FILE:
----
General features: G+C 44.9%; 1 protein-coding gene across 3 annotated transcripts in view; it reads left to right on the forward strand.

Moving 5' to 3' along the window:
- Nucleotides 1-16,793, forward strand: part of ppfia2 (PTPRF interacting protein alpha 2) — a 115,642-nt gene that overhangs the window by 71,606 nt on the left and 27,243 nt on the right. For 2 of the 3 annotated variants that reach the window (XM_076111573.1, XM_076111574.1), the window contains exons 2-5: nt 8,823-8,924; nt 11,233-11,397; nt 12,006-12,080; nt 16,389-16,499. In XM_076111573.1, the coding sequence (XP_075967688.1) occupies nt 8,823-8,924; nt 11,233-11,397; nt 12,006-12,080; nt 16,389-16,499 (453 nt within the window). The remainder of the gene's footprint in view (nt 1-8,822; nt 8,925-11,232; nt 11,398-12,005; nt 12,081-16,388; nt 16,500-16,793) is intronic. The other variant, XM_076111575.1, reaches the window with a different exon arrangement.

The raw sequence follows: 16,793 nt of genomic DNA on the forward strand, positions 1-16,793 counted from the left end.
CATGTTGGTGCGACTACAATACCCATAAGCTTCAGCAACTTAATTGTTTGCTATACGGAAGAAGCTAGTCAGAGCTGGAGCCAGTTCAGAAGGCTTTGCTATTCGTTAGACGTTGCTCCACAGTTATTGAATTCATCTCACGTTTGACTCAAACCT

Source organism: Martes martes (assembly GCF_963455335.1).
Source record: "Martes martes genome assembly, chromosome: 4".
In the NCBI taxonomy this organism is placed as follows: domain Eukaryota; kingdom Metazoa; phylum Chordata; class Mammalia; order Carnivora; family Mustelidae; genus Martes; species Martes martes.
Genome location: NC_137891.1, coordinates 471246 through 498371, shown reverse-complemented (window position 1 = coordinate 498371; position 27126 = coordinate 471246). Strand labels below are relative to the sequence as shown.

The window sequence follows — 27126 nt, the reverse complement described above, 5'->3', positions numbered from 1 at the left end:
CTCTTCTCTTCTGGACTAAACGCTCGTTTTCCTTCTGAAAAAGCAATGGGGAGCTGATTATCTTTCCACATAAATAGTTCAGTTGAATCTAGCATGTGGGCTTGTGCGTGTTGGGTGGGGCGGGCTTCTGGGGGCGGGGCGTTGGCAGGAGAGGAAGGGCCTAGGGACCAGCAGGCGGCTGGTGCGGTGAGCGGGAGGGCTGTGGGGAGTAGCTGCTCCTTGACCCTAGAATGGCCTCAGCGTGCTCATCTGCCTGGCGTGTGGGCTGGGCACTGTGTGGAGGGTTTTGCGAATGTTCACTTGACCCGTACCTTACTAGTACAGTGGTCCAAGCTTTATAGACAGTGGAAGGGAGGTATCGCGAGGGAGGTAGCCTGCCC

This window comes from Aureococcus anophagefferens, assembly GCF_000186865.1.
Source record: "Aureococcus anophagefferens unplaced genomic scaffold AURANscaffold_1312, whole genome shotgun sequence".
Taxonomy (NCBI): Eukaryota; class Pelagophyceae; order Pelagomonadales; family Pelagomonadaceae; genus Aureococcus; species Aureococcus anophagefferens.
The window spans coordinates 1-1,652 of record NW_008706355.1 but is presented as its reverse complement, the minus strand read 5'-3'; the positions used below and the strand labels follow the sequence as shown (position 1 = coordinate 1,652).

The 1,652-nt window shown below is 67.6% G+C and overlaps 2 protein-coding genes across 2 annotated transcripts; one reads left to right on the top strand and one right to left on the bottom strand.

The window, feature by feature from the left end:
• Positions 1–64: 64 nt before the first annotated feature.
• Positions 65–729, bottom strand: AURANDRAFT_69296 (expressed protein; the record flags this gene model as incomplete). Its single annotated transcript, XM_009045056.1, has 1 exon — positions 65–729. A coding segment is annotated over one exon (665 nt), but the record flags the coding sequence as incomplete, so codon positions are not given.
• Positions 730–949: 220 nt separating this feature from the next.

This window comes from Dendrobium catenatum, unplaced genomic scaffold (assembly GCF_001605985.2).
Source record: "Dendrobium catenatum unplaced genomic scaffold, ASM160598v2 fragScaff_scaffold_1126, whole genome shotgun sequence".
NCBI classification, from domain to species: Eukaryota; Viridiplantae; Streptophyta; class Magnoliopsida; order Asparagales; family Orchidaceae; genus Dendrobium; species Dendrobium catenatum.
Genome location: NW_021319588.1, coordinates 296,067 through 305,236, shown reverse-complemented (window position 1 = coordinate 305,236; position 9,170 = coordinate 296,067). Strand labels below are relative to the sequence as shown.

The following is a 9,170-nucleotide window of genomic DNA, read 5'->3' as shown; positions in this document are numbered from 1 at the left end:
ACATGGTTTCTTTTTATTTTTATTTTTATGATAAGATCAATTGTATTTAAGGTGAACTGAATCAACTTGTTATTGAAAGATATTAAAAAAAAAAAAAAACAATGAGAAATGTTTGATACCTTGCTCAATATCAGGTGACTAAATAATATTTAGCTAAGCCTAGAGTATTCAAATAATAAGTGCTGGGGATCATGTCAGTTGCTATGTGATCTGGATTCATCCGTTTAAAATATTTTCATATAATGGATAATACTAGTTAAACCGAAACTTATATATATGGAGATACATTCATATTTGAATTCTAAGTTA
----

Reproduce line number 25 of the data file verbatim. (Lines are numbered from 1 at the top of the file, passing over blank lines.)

The following is a 9,170-nucleotide window of genomic DNA, read 5'->3' as shown; positions in this document are numbered from 1 at the left end: